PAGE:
Green Party
It sounds stupid but my initial word was "green".

Sustainable. It's what we need, right?

Youth Vote
What's going on?

Danger, 31
Avionics engineer

Why should people care about the environment?
We've got the environment which is our tangible life, everything else including the economy and things like that is just made up numbers by us, whereas the environment is what we need to survive.


Does drama within political parties influence who you're going to vote for?
I'm pretty set on the party I'm going to vote for, and I find anything within the last two months or so towards the election is just propaganda. I try to avoid it as much as I can because that's not the real politics. You can look back over decades and see the parties that have made intelligent choices, those who have found the real issues years in advance versus those who have just run the country as it is and into the ground. So I wouldn't change my mind this close to the election.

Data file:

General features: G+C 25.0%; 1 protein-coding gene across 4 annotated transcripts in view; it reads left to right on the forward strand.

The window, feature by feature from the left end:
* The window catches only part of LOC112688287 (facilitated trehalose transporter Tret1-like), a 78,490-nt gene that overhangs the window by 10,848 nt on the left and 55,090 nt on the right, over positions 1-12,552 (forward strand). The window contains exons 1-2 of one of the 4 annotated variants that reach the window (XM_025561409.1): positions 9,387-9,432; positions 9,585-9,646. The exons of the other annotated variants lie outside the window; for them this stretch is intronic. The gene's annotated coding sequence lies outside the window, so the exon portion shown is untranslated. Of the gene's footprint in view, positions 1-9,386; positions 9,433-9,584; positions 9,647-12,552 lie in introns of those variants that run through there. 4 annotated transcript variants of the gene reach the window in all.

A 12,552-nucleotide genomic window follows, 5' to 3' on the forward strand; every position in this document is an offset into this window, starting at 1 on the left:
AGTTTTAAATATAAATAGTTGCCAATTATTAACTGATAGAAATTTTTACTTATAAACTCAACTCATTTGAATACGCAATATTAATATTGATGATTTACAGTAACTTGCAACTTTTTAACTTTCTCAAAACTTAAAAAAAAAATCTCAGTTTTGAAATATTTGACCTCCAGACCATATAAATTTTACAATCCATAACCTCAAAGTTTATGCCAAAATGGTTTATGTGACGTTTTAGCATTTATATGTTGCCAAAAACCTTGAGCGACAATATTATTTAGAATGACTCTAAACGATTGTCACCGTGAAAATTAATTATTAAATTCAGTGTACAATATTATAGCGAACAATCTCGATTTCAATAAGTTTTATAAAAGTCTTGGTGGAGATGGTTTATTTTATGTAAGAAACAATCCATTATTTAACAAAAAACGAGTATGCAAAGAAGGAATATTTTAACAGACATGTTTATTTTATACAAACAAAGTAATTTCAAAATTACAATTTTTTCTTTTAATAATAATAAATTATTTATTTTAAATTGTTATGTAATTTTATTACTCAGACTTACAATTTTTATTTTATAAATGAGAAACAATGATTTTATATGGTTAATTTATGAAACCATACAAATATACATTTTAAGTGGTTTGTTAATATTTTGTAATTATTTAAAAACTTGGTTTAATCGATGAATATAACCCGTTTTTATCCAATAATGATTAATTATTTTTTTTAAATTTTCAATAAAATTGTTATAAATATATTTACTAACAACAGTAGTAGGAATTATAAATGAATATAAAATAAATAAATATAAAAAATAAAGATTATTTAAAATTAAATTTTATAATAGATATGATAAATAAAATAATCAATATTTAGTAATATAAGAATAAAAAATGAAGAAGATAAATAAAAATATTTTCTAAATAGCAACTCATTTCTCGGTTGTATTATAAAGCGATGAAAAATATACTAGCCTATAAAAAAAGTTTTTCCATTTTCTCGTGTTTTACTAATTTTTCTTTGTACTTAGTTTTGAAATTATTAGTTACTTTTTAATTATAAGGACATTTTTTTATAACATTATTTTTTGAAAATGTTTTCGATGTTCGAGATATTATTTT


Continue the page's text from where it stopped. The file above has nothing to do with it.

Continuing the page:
Does the personality of a party leader matter to you and why?
The leader is going to be the person who's going to be talking to the foreign diplomats and getting our country's reputation out there, so the leader has to be personable and approachable and determined to get what is best for New Zealand out there.

Green Party


Youth Vote

Miles, 20, and Zoe, 21, students

Does all the political drama within the parties affect who you're going to vote for?